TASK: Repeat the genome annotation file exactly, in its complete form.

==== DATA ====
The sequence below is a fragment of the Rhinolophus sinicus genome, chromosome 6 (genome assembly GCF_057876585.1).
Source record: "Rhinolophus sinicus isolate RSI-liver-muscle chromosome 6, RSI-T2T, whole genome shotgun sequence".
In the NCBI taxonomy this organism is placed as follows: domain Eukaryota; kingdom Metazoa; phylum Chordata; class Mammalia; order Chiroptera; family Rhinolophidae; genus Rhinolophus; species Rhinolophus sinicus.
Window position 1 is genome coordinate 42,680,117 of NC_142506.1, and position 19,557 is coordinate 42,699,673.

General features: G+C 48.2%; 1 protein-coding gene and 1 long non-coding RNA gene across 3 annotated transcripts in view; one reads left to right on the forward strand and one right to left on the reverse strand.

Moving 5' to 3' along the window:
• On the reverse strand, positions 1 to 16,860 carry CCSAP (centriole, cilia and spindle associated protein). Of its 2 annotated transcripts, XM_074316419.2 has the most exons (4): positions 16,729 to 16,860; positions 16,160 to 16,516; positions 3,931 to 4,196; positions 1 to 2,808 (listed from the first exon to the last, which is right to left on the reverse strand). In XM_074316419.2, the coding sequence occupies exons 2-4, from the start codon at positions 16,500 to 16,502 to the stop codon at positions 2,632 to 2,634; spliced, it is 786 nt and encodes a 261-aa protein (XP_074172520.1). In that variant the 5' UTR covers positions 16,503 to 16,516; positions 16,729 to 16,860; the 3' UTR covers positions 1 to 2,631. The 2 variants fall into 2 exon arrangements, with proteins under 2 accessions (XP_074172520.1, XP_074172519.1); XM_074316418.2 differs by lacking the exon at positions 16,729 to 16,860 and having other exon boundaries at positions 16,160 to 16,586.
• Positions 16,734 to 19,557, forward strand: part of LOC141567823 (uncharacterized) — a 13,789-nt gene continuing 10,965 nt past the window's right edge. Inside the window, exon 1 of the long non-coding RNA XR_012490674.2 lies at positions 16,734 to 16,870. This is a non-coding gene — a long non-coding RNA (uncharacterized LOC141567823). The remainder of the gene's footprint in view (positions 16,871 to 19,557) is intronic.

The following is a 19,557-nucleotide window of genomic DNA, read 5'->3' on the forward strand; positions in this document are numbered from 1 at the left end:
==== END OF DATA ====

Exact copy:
The sequence below is a fragment of the Rhinolophus sinicus genome, chromosome 6 (genome assembly GCF_057876585.1).
Source record: "Rhinolophus sinicus isolate RSI-liver-muscle chromosome 6, RSI-T2T, whole genome shotgun sequence".
In the NCBI taxonomy this organism is placed as follows: domain Eukaryota; kingdom Metazoa; phylum Chordata; class Mammalia; order Chiroptera; family Rhinolophidae; genus Rhinolophus; species Rhinolophus sinicus.
Window position 1 is genome coordinate 42,680,117 of NC_142506.1, and position 19,557 is coordinate 42,699,673.

General features: G+C 48.2%; 1 protein-coding gene and 1 long non-coding RNA gene across 3 annotated transcripts in view; one reads left to right on the forward strand and one right to left on the reverse strand.

Moving 5' to 3' along the window:
• On the reverse strand, positions 1 to 16,860 carry CCSAP (centriole, cilia and spindle associated protein). Of its 2 annotated transcripts, XM_074316419.2 has the most exons (4): positions 16,729 to 16,860; positions 16,160 to 16,516; positions 3,931 to 4,196; positions 1 to 2,808 (listed from the first exon to the last, which is right to left on the reverse strand). In XM_074316419.2, the coding sequence occupies exons 2-4, from the start codon at positions 16,500 to 16,502 to the stop codon at positions 2,632 to 2,634; spliced, it is 786 nt and encodes a 261-aa protein (XP_074172520.1). In that variant the 5' UTR covers positions 16,503 to 16,516; positions 16,729 to 16,860; the 3' UTR covers positions 1 to 2,631. The 2 variants fall into 2 exon arrangements, with proteins under 2 accessions (XP_074172520.1, XP_074172519.1); XM_074316418.2 differs by lacking the exon at positions 16,729 to 16,860 and having other exon boundaries at positions 16,160 to 16,586.
• Positions 16,734 to 19,557, forward strand: part of LOC141567823 (uncharacterized) — a 13,789-nt gene continuing 10,965 nt past the window's right edge. Inside the window, exon 1 of the long non-coding RNA XR_012490674.2 lies at positions 16,734 to 16,870. This is a non-coding gene — a long non-coding RNA (uncharacterized LOC141567823). The remainder of the gene's footprint in view (positions 16,871 to 19,557) is intronic.

The following is a 19,557-nucleotide window of genomic DNA, read 5'->3' on the forward strand; positions in this document are numbered from 1 at the left end: